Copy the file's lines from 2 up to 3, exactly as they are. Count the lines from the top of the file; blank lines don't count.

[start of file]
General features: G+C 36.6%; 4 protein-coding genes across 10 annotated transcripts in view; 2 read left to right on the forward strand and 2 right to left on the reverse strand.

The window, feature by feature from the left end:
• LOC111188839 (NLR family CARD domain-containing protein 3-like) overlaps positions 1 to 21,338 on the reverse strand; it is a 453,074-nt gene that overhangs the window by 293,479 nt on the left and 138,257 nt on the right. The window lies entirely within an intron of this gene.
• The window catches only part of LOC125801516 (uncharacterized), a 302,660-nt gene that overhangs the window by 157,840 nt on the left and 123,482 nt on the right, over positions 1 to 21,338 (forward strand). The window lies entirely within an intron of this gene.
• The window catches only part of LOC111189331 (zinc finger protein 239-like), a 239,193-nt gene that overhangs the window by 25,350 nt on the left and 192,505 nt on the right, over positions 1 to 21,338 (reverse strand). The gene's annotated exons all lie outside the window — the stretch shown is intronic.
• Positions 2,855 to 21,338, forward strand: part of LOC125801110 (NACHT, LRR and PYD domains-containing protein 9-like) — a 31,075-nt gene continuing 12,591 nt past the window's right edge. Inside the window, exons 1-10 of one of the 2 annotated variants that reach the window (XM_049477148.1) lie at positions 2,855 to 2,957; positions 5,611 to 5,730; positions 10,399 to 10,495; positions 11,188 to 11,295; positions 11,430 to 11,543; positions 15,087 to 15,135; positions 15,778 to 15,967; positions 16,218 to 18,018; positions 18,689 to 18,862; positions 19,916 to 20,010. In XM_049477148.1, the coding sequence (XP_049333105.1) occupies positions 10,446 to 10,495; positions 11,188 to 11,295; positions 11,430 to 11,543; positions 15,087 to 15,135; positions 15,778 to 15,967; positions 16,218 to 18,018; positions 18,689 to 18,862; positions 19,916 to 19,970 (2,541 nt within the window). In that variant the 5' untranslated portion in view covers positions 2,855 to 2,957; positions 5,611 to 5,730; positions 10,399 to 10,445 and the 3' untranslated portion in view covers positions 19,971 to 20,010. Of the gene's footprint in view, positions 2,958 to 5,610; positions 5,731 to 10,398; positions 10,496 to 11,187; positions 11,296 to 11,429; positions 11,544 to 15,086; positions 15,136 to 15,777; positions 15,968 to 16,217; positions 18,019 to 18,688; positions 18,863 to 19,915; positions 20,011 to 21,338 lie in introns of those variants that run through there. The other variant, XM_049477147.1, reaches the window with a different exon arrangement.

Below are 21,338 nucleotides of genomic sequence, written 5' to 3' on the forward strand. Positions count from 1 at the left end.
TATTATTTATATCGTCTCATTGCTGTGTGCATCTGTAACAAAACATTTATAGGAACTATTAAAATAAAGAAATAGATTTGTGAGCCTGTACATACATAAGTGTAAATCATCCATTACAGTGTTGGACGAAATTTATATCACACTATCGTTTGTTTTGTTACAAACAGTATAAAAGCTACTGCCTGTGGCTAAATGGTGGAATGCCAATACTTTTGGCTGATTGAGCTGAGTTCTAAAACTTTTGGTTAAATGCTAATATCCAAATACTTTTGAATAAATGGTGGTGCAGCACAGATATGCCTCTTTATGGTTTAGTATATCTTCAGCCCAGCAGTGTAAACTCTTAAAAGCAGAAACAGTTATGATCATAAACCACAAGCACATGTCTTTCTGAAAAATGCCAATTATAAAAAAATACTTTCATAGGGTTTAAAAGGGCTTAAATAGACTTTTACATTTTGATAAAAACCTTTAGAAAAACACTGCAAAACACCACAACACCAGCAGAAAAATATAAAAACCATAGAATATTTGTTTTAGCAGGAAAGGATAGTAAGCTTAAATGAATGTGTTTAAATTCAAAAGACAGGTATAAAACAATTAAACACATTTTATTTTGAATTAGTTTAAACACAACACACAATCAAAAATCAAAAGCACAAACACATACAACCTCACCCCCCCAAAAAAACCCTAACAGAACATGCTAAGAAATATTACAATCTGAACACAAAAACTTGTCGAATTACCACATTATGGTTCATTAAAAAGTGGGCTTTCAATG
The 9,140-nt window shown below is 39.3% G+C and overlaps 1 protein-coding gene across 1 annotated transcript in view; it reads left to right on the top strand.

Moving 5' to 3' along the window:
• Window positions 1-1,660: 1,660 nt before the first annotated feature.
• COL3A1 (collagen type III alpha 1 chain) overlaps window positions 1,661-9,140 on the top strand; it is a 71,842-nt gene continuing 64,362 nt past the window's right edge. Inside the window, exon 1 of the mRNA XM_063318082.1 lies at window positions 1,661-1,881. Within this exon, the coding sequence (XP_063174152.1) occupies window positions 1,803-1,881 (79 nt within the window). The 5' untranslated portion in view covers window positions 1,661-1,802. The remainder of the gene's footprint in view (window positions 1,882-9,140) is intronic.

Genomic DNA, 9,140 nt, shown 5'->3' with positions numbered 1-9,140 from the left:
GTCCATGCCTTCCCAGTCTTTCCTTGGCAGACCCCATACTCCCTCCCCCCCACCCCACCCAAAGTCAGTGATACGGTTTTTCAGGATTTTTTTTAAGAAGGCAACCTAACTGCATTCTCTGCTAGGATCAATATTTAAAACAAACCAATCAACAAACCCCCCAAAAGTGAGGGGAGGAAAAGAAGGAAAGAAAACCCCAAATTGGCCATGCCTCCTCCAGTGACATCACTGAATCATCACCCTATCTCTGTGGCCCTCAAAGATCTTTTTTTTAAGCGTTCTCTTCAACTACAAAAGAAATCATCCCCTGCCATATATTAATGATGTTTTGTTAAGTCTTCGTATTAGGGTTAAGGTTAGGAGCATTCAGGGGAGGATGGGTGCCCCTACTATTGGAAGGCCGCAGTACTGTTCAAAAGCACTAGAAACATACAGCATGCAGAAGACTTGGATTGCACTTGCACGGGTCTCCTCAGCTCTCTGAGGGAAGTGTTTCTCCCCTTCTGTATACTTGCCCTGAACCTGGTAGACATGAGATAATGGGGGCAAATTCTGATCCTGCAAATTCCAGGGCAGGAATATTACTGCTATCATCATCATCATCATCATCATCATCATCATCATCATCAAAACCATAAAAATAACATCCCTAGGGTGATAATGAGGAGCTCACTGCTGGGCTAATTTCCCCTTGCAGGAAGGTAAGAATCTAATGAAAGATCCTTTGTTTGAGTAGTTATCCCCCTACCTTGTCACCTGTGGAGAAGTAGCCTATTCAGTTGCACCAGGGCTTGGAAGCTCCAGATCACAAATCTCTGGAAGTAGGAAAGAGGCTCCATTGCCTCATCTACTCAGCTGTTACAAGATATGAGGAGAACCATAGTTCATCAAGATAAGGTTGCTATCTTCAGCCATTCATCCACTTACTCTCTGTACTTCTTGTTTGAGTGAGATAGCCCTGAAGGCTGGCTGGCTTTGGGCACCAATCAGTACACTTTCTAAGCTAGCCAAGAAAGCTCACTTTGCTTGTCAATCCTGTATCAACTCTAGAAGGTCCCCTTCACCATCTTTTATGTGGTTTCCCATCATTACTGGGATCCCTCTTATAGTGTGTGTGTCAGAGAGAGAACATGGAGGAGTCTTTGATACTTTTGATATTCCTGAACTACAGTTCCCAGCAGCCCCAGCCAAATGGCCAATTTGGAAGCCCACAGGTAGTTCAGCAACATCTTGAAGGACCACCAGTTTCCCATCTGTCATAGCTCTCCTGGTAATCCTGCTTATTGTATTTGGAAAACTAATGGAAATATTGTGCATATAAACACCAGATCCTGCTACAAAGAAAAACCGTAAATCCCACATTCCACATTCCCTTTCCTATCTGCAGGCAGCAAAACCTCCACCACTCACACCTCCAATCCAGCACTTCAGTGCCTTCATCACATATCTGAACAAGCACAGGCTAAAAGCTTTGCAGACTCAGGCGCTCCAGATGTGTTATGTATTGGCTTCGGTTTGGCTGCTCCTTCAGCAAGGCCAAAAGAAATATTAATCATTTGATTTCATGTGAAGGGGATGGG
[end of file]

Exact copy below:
The window, feature by feature from the left end:
• LOC111188839 (NLR family CARD domain-containing protein 3-like) overlaps positions 1 to 21,338 on the reverse strand; it is a 453,074-nt gene that overhangs the window by 293,479 nt on the left and 138,257 nt on the right. The window lies entirely within an intron of this gene.